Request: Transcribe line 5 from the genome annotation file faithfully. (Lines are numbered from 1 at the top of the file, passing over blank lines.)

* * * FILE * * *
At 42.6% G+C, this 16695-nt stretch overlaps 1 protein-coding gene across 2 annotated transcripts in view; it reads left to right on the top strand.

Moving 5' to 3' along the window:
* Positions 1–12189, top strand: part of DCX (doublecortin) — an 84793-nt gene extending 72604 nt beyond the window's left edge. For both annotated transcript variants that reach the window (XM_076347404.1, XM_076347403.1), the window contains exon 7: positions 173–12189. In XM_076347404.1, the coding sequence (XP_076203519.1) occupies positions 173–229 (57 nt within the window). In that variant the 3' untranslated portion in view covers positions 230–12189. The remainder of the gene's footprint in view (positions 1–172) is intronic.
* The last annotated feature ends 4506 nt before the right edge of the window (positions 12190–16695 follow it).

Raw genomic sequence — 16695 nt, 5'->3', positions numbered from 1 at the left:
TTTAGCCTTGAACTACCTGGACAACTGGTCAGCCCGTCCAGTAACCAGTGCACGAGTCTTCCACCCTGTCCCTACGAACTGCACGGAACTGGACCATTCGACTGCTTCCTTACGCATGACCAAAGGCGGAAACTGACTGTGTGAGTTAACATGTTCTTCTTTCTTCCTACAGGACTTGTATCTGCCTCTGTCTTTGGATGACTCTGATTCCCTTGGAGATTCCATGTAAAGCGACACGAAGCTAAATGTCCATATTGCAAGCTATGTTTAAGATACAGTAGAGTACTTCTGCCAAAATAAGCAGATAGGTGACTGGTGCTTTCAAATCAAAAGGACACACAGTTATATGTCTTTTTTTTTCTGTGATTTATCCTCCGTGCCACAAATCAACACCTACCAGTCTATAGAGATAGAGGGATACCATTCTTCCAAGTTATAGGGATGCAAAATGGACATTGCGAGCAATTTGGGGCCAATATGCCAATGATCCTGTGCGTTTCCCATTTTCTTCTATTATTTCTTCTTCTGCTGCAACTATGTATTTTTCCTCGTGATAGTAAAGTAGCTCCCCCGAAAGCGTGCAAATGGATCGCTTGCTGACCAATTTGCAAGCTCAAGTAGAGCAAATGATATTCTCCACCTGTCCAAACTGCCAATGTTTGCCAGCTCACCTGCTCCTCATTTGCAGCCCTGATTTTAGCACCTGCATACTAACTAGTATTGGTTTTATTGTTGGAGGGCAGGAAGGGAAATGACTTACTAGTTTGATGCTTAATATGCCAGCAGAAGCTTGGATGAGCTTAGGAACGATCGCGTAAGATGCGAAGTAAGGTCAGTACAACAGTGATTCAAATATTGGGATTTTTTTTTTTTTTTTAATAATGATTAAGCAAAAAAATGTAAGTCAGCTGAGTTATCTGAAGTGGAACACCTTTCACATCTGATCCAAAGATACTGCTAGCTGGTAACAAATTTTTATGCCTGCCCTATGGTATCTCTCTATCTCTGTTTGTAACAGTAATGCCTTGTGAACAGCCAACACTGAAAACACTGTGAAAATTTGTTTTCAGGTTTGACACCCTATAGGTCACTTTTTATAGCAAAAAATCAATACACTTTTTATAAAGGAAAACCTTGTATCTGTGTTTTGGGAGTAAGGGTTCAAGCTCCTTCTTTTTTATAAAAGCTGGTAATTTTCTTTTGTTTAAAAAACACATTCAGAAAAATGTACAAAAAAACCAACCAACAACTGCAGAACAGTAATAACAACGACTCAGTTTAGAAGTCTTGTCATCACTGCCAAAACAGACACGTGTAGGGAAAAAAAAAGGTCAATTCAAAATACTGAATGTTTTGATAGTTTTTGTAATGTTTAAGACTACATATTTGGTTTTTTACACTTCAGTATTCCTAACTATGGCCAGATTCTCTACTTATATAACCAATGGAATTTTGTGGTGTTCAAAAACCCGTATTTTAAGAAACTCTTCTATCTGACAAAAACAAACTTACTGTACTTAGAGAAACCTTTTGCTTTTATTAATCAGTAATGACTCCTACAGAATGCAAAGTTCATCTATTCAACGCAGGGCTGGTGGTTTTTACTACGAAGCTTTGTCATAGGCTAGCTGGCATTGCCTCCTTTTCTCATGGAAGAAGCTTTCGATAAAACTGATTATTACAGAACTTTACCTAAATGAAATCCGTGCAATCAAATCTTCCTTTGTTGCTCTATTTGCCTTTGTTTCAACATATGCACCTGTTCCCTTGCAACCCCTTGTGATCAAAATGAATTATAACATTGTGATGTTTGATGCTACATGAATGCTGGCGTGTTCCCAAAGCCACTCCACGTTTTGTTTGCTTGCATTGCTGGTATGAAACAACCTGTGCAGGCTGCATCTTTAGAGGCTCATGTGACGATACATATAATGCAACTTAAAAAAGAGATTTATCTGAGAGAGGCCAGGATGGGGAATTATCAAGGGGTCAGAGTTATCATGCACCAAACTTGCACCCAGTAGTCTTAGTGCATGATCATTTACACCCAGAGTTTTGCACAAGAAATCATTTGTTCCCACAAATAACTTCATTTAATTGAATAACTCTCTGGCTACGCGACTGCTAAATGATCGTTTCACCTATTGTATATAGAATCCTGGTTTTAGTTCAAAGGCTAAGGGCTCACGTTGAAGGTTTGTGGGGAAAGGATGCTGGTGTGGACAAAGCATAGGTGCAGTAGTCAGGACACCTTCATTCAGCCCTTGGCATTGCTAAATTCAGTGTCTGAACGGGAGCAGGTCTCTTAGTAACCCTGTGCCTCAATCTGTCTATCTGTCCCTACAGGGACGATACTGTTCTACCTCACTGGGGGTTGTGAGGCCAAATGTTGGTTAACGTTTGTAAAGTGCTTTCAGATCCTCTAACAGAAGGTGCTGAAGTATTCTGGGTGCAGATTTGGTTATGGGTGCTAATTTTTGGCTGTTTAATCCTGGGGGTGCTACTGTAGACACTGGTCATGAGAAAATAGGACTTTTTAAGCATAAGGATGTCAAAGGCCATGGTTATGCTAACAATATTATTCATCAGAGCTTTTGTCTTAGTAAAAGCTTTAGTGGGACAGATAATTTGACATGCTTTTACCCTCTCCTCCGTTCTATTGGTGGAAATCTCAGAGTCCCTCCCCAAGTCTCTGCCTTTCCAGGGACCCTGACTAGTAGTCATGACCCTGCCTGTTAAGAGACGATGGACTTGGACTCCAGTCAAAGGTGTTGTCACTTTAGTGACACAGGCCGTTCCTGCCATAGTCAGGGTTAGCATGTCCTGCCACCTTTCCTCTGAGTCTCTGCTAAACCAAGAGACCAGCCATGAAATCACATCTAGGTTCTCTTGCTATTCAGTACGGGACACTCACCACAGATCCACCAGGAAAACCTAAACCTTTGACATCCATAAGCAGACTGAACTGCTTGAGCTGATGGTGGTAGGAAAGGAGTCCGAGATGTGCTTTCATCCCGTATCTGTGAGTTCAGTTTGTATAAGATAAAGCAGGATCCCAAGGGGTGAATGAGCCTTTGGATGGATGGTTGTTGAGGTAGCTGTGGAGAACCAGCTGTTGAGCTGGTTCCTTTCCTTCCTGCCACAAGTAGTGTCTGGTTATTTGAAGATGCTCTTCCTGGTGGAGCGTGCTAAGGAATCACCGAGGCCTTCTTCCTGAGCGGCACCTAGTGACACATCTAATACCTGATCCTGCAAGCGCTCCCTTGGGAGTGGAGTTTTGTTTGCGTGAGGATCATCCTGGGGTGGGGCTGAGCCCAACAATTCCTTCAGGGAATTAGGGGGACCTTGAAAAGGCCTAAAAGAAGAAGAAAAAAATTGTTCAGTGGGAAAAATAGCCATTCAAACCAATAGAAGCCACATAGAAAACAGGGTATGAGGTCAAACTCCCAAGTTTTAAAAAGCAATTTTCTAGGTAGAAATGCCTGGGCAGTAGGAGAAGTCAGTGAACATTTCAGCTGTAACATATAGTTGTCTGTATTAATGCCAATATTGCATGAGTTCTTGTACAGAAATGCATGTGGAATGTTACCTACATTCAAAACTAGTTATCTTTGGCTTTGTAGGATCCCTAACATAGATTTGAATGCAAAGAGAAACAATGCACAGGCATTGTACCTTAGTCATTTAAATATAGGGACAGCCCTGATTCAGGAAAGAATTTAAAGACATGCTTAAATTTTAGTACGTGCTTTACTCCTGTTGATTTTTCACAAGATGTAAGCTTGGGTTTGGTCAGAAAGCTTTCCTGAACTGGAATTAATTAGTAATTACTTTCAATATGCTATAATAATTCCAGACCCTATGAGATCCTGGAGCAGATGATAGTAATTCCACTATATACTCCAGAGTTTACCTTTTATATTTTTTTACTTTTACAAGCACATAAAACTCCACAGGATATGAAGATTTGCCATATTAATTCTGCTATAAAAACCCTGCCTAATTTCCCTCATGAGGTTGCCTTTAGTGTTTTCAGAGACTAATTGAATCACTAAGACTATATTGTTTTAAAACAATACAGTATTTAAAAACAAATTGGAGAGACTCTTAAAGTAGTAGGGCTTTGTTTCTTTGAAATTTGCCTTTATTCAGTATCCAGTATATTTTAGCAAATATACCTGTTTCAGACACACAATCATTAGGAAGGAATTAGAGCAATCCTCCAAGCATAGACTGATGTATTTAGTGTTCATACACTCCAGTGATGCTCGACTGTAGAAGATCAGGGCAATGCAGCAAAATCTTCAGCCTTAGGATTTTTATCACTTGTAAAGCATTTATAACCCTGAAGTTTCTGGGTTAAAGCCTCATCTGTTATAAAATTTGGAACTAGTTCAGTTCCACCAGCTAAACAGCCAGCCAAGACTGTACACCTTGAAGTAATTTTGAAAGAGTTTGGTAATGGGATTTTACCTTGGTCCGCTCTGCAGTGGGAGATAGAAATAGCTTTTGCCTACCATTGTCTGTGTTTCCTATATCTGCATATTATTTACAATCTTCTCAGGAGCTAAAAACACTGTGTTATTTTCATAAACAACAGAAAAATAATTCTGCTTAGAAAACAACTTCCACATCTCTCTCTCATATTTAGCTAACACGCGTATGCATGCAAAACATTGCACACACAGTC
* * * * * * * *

Raw genomic sequence — 16695 nt, 5'->3', positions numbered from 1 at the left: